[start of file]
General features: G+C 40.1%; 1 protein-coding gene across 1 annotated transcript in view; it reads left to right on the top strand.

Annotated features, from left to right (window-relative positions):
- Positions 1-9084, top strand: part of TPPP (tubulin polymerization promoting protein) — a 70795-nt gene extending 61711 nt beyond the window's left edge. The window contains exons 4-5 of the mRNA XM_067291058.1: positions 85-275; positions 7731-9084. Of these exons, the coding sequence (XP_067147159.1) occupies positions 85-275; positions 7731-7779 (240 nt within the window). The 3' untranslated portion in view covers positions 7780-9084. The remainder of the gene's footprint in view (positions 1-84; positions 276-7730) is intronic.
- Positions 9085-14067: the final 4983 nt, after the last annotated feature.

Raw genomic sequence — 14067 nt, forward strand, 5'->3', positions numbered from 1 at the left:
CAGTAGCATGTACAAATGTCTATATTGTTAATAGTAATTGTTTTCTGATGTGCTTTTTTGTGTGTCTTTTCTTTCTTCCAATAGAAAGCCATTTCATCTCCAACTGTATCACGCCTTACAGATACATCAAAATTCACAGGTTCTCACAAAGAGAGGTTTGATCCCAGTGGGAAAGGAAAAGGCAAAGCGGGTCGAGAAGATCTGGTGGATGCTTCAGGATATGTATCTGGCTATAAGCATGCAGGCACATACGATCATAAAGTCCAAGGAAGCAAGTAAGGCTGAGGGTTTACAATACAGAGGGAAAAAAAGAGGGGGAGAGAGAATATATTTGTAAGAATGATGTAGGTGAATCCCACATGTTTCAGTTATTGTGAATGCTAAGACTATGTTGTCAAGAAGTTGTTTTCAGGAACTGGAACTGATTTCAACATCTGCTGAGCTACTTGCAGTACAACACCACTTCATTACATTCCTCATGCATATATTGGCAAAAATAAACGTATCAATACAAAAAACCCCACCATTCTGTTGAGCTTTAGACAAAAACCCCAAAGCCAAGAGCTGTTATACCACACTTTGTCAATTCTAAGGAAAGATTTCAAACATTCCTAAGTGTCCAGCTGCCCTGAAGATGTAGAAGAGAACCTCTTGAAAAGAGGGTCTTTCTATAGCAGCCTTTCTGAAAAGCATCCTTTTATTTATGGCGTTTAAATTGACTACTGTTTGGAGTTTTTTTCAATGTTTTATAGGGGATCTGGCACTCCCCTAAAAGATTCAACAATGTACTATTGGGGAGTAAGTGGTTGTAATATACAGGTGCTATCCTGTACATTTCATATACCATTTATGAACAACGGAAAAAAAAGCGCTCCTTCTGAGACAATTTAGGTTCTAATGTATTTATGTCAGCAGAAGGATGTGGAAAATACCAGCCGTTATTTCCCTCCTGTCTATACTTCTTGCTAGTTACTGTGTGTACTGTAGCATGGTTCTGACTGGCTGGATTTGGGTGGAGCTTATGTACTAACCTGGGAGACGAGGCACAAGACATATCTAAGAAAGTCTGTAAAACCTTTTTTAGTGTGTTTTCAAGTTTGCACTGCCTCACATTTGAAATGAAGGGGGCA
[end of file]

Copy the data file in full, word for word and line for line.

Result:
General features: G+C 40.1%; 1 protein-coding gene across 1 annotated transcript in view; it reads left to right on the top strand.

Annotated features, from left to right (window-relative positions):
- Positions 1-9084, top strand: part of TPPP (tubulin polymerization promoting protein) — a 70795-nt gene extending 61711 nt beyond the window's left edge. The window contains exons 4-5 of the mRNA XM_067291058.1: positions 85-275; positions 7731-9084. Of these exons, the coding sequence (XP_067147159.1) occupies positions 85-275; positions 7731-7779 (240 nt within the window). The 3' untranslated portion in view covers positions 7780-9084. The remainder of the gene's footprint in view (positions 1-84; positions 276-7730) is intronic.
- Positions 9085-14067: the final 4983 nt, after the last annotated feature.

Raw genomic sequence — 14067 nt, forward strand, 5'->3', positions numbered from 1 at the left:
CAGTAGCATGTACAAATGTCTATATTGTTAATAGTAATTGTTTTCTGATGTGCTTTTTTGTGTGTCTTTTCTTTCTTCCAATAGAAAGCCATTTCATCTCCAACTGTATCACGCCTTACAGATACATCAAAATTCACAGGTTCTCACAAAGAGAGGTTTGATCCCAGTGGGAAAGGAAAAGGCAAAGCGGGTCGAGAAGATCTGGTGGATGCTTCAGGATATGTATCTGGCTATAAGCATGCAGGCACATACGATCATAAAGTCCAAGGAAGCAAGTAAGGCTGAGGGTTTACAATACAGAGGGAAAAAAAGAGGGGGAGAGAGAATATATTTGTAAGAATGATGTAGGTGAATCCCACATGTTTCAGTTATTGTGAATGCTAAGACTATGTTGTCAAGAAGTTGTTTTCAGGAACTGGAACTGATTTCAACATCTGCTGAGCTACTTGCAGTACAACACCACTTCATTACATTCCTCATGCATATATTGGCAAAAATAAACGTATCAATACAAAAAACCCCACCATTCTGTTGAGCTTTAGACAAAAACCCCAAAGCCAAGAGCTGTTATACCACACTTTGTCAATTCTAAGGAAAGATTTCAAACATTCCTAAGTGTCCAGCTGCCCTGAAGATGTAGAAGAGAACCTCTTGAAAAGAGGGTCTTTCTATAGCAGCCTTTCTGAAAAGCATCCTTTTATTTATGGCGTTTAAATTGACTACTGTTTGGAGTTTTTTTCAATGTTTTATAGGGGATCTGGCACTCCCCTAAAAGATTCAACAATGTACTATTGGGGAGTAAGTGGTTGTAATATACAGGTGCTATCCTGTACATTTCATATACCATTTATGAACAACGGAAAAAAAAGCGCTCCTTCTGAGACAATTTAGGTTCTAATGTATTTATGTCAGCAGAAGGATGTGGAAAATACCAGCCGTTATTTCCCTCCTGTCTATACTTCTTGCTAGTTACTGTGTGTACTGTAGCATGGTTCTGACTGGCTGGATTTGGGTGGAGCTTATGTACTAACCTGGGAGACGAGGCACAAGACATATCTAAGAAAGTCTGTAAAACCTTTTTTAGTGTGTTTTCAAGTTTGCACTGCCTCACATTTGAAATGAAGGGGGCA